Most common cause of ARF of the renal type.
Second most common cause of acute renal failure in hospitalized patients, after prerenal azotemia.
Usually results from an acute ischemic or toxic event.
Initially characterized by decrease in glomerular filtration rate (GFR), with marked increases in serum creatinine and blood urea nitrogen (BUN).
The maintenance phase continues with sustained reduction in GFR for 1-2 weeks, with continued rising creatinine and BUN.
The recovery phase is manifested by increased urinary volume, with improved tubular function, and decreasing BUN and serum creatinine.
When hypoperfusion occurs it initiates cell injury that can lead to cell death.
The tubular cells of the straight portion of the proximal tubules, and the thick ascending limb of the loop of Henle are the most vulnerable to hypoperfusion injury, especially as it enters the relatively hypoxic medulla.
Reduced filtration occurs with hypoxic injury and GFR and is reduced by the presence of casts and debris that obstructs the tubule lumen, as well.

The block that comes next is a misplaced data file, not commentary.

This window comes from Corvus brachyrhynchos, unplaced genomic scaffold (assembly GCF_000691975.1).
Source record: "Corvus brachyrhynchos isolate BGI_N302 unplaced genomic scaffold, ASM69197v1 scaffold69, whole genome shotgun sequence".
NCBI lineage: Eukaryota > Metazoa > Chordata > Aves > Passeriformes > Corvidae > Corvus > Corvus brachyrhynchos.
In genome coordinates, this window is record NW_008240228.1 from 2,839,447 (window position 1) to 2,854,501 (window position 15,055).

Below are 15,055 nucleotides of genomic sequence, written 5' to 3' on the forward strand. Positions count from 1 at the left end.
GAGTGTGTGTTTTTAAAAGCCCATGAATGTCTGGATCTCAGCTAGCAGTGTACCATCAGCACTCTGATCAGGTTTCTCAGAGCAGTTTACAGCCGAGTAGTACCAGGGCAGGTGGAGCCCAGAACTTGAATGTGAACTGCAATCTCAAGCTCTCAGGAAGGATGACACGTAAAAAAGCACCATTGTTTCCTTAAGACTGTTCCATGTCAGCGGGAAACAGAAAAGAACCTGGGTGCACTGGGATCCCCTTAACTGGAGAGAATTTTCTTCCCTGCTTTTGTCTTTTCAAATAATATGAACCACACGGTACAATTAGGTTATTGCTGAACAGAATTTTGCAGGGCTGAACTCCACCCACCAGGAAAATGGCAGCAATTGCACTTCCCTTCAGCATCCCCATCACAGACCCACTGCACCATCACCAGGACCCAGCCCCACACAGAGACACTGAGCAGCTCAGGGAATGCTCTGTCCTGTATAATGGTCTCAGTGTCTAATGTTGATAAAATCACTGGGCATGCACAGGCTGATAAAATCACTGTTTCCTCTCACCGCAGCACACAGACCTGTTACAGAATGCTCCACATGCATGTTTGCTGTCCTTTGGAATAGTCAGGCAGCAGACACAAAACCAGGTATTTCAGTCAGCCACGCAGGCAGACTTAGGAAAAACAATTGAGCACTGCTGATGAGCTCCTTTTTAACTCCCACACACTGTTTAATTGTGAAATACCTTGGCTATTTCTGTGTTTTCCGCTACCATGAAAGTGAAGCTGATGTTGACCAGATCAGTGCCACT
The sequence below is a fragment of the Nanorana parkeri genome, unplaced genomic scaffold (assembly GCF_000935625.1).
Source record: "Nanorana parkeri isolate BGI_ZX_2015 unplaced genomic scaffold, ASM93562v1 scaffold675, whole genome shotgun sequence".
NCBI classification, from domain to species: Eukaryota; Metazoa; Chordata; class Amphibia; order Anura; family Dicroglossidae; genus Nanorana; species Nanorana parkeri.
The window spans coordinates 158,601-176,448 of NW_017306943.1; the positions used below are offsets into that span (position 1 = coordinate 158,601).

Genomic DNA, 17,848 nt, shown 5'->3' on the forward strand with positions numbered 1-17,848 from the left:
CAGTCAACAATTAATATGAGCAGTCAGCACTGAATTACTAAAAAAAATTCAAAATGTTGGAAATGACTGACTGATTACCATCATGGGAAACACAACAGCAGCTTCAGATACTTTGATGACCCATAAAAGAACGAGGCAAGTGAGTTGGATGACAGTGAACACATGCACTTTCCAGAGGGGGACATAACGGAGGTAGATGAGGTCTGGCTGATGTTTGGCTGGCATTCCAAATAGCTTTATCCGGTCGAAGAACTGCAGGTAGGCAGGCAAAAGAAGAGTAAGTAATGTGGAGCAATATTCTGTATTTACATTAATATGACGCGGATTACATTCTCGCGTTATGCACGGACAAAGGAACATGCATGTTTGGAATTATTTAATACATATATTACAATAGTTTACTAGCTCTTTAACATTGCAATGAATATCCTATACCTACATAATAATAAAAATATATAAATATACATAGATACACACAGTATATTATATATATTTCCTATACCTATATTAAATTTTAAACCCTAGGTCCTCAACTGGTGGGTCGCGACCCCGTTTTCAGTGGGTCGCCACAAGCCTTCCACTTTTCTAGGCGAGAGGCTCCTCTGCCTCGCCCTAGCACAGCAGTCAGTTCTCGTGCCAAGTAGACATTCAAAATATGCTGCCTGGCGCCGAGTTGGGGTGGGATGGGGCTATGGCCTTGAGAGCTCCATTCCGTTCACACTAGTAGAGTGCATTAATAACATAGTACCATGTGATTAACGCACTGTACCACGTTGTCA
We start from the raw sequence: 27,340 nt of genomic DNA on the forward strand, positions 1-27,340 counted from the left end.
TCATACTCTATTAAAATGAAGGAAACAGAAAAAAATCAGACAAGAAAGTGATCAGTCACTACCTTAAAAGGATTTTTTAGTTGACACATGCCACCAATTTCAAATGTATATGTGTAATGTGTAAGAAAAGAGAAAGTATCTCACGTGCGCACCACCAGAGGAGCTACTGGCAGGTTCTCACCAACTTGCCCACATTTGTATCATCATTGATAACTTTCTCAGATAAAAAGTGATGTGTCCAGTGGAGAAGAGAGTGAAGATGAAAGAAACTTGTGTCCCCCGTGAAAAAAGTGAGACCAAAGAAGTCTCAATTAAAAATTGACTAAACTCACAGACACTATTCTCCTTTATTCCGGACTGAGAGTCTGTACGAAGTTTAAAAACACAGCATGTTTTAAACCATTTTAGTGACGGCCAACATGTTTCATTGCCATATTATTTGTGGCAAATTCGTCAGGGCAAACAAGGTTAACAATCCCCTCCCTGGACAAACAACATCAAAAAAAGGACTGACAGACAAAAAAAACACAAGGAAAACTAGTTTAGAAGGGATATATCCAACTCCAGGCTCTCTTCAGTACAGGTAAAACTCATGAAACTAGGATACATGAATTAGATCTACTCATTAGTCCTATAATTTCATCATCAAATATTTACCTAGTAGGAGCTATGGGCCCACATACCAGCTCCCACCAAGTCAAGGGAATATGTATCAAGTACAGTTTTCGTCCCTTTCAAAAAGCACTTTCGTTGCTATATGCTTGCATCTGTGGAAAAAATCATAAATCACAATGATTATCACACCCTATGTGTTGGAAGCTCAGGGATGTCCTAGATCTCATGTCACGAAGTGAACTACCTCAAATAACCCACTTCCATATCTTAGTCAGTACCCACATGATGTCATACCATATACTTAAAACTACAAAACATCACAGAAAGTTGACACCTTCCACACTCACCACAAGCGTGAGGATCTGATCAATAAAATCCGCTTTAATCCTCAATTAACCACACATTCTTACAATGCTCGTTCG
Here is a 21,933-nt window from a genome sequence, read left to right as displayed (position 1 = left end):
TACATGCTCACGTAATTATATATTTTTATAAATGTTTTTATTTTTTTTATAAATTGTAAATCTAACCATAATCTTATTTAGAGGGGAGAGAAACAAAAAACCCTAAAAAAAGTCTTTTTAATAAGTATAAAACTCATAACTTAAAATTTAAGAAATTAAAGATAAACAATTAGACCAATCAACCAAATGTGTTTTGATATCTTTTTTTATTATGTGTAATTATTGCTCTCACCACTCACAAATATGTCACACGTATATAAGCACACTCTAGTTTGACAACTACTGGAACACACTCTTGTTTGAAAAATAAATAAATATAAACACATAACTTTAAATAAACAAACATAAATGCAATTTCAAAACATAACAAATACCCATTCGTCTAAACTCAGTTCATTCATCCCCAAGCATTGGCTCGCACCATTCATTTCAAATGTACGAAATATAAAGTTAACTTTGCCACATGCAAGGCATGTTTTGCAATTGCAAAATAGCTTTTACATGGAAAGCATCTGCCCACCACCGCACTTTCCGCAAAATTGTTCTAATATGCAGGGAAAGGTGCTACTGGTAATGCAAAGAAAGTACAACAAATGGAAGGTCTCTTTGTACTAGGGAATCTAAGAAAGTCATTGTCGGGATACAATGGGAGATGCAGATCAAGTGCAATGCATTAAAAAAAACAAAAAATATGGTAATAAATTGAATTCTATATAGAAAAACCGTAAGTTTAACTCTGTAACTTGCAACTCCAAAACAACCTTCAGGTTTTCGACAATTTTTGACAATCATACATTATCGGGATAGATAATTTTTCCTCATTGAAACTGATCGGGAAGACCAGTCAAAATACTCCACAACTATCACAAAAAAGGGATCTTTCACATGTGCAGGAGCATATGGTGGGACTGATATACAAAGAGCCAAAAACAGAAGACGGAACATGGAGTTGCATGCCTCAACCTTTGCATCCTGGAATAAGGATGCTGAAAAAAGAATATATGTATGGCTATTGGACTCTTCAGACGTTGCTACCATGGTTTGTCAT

As the lumen of the tubule is obstructed leakage of filtrate through the damaged epithelium.
Ischemia leads to the production of nitric oxide and prostacylcin by tubule epithelial cells which lead to vasoconstriction and further hypoperfusion.
Ischemia of the kidney causes depletion of ATP, increased cytoplasmic calcium, free radical formation, impaired membrane phospholipid function and creates cell volume abnormalities.
depletion of ATP associated with ischemic causes impaired cellular function and ineffective membrane transport results in the swelling of cells and accumulation of intracellular sodium and calcium.
Results in phosholipid membrane metabolism abnormalities with peroxidation.
Associated with free radical formation with toxic effects.